Okay, it might sound a little bit irrational, irresponsible, and it might even get you fired, so don’t take it literally. During my career, I have never taken a real vacation. There was always something to be done while I wasn’t working so I was always busy. It didn’t really bother me to be honest. I liked getting more things done, but what I hadn’t realized then was that I was slowly getting stressed out, antsy, making me feel tired all the time.

I didn’t really take a proper vacation because I didn’t think it would actually help me. It’s just one or two weeks of doing nothing productive – who needs that, right?

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Well, almost three weeks ago I gave it a try, and it was absolutely amazing. For the first week, I was just traveling a lot with my friends, and on my second week of vacation, I just rested at home trying to avoid my computer.

Of course, the majority of the people reading this article aren’t as workaholic as I am, and they probably use their vacation days to actually stop working.

However, what surprised me is that Americans forfeit $34.3 billion in vacation days, according to CNNMoney. Vacation for some people isn’t very accessible. Some people either work overtime to get some extra cash or slack a lot like I tend to do sometimes. Then they use their free time to catch up. I think that being able to discern when is the right time to stop working and take a vacation takes a lot of discipline.

If you feel burned out right now, or if work gets super stressful, here are three reasons why you should drop what you’re doing and take a vacation.

1. It improves your mental health

Using information from the Framingham Heart Study, which started in 1948, a study spanning 20 years analyzed questionnaires filled out by women about how often they took vacations. Researchers observed that women who took a vacation once every six years or less were almost eight times more likely to develop coronary heart disease or have a heart attack than those who took at least two vacations a year, said Elaine Eaker, a co-author of the study and president of Eaker Epidemiology Enterprises, a private research company.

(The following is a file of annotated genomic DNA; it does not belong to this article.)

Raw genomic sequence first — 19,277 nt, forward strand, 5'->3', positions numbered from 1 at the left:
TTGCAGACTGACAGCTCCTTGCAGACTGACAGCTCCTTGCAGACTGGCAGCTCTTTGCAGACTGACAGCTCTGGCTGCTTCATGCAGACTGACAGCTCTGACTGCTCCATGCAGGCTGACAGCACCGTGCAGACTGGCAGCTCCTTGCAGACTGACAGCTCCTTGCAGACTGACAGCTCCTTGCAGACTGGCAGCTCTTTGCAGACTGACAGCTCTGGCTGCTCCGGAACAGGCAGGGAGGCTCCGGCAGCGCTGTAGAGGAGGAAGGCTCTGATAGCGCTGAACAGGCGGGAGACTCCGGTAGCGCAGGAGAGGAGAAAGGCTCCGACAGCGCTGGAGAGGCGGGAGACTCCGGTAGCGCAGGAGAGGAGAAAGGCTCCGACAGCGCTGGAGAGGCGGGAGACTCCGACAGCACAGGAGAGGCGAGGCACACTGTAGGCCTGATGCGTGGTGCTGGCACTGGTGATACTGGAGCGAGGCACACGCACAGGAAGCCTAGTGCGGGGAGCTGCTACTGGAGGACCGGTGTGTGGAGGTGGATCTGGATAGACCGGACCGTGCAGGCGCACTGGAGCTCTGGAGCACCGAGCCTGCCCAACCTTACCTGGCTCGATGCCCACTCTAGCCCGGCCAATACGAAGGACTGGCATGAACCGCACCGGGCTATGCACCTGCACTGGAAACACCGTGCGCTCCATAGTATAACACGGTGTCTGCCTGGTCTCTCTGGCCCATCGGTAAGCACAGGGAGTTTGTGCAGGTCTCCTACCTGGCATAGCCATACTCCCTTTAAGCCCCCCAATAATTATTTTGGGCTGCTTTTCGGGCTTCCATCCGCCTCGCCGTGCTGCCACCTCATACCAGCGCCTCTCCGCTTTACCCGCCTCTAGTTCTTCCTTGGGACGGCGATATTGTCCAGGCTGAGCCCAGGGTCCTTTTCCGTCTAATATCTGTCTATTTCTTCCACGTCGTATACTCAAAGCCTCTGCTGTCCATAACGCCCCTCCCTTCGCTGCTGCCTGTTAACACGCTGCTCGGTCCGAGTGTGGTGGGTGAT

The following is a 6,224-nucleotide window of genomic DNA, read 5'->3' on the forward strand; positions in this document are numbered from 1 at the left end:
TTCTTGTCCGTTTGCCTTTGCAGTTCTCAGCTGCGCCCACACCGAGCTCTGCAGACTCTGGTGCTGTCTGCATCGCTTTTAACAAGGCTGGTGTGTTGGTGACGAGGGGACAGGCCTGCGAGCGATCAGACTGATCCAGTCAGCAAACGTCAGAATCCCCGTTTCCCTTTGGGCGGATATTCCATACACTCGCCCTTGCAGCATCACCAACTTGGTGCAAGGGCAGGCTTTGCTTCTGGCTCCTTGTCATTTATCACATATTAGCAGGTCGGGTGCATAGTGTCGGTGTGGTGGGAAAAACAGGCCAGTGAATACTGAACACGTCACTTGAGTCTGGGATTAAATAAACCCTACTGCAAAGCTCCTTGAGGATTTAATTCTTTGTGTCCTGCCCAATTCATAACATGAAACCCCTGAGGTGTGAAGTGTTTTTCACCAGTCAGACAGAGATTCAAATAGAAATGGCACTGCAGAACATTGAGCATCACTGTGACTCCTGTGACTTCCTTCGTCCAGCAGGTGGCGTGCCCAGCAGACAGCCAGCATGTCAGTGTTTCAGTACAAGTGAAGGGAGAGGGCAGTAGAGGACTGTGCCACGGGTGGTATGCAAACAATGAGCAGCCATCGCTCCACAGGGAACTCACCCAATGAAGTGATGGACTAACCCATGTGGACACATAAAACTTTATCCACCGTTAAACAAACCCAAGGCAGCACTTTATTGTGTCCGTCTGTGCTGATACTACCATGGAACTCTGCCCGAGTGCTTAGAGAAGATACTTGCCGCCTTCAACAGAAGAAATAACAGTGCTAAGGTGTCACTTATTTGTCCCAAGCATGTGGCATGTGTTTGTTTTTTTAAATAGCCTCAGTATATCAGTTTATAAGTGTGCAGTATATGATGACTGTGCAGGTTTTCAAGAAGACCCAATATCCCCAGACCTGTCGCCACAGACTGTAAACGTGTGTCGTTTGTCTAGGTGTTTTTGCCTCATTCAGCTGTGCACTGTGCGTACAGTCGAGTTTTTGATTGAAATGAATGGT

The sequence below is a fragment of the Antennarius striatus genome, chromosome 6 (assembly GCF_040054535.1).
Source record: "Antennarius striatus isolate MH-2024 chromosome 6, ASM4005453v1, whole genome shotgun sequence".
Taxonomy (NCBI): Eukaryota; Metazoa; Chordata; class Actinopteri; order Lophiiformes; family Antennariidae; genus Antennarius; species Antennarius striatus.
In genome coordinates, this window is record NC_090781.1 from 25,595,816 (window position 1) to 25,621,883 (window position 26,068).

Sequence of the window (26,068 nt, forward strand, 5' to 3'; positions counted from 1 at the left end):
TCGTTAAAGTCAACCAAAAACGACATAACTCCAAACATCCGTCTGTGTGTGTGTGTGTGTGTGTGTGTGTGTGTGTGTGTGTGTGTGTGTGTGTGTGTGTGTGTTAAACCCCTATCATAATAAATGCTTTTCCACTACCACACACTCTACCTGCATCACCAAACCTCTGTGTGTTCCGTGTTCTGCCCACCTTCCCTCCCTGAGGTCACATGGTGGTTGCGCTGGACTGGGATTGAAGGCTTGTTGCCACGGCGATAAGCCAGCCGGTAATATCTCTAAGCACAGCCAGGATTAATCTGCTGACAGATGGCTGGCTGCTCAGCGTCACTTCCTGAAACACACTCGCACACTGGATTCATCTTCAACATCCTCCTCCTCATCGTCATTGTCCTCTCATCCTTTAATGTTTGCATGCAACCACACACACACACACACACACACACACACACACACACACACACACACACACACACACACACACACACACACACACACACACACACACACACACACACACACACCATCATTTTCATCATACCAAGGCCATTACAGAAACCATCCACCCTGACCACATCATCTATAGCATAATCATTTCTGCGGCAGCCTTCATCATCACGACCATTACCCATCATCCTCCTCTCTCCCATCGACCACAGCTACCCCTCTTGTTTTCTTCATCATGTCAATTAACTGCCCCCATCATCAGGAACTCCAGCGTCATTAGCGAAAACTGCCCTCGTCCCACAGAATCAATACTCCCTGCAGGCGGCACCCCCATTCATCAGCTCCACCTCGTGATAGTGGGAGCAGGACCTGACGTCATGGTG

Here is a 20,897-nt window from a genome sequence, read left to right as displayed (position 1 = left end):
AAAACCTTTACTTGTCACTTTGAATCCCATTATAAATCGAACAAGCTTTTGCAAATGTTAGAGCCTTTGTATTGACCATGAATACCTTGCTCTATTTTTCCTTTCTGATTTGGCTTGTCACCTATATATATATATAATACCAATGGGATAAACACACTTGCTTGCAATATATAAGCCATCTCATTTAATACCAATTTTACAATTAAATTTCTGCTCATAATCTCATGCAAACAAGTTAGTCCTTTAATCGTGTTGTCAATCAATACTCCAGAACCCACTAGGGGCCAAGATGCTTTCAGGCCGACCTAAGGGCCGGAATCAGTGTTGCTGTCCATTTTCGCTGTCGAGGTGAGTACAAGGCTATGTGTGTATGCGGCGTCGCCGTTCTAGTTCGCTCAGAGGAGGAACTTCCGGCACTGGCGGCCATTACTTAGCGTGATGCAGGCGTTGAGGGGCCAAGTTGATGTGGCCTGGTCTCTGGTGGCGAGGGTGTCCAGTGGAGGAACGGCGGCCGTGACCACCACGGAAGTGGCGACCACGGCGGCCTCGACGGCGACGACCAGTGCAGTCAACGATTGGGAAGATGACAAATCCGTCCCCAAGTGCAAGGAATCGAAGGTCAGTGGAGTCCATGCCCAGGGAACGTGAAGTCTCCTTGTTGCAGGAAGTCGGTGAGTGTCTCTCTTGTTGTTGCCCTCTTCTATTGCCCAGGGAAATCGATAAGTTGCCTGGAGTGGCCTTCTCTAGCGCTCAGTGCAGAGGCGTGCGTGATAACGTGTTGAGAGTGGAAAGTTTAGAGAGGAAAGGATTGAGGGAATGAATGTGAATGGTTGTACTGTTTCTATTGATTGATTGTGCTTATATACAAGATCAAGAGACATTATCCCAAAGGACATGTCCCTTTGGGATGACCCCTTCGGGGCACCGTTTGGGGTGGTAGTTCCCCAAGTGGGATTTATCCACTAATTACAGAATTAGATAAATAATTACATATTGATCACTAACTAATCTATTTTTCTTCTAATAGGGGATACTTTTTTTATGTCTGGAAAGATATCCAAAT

Heart diseases are not the only thing you should take into consideration. Stress is indeed a silent killer. Besides the psychological problems stress brings about – like depression, anxiety and so on – stress can also seriously damage your body. Stress is directly related to headaches, diabetes, obesity, ulcers, and accelerated aging.

So, if your boss is on the fence regarding prolonging your vacation time, send him this article. He might choose to give you a few more days of vacation instead of losing a valuable employee. If you are a boss and you aren’t taking a holiday – why don’t you?

2. It opens new perspectives

Writing a new article takes me about two days to do it. That one-day break that I take for disconnecting from writing content kind of resets my mindset helping me look at the content with a fresh pair of eyes.

Taking a vacation from what you do and disconnecting from your day-to-day activities can definitely help you get more creative and break the routine. In my experience, vacations can actually safeguard against creative blocks, improve skills, and invigorate a new enthusiasm for projects. As someone working in marketing, I always valued the opinion of a new employee or an outsider. They weren’t thinking about the same tactics I was thinking of, so their approach was original. When you take a vacation, you kind of get a glimpse of that. You have the experience that you’ve built so far, so in a way, you know what works and what doesn’t, but at the same time you get new ideas and come up with new solutions.

3. You become happier

get more creative

So here I was, with two weeks of doing absolutely nothing on my hands, what am I doing now? Well, I had my first week planned out. I went to the mountains with some friends and had an amazing time without technology and stress. Instead of spending time at night doing outreach, I got to enjoy starry nights with awesome campfires.

(actual photo from my trip)

On my second week of vacation, I planned on visiting some of the coolest places in the Carpathians. I went on a long drive with a friend and I got to enjoy the greatest driving road in the world  (don’t take my word for it, Top Gear said that).

The two-week vacation made me happier, but not because I wasn’t working – I absolutely love my job – but because it enabled me to break the routine and get to do and try new things. Also waking up at 12 p.m. was pretty neat.

Conclusion

What I’m trying to say is that so many people feel burned out and they find a vacation to be an absolute waste of time and money. But in reality, doing something else than work for a period of time will actually help you in the long term, for it brings more sanity in your life.

Andrei Tiburca

Andrei Tiburca

Andrei is a Growth Hacker on Teamweek's marketing team. He is the person behind most of Teamweek's SEO-driven projects, including the budget calculator and the worst productivity tips generator. He enjoys writing about project management, graphic design, and anything tech.
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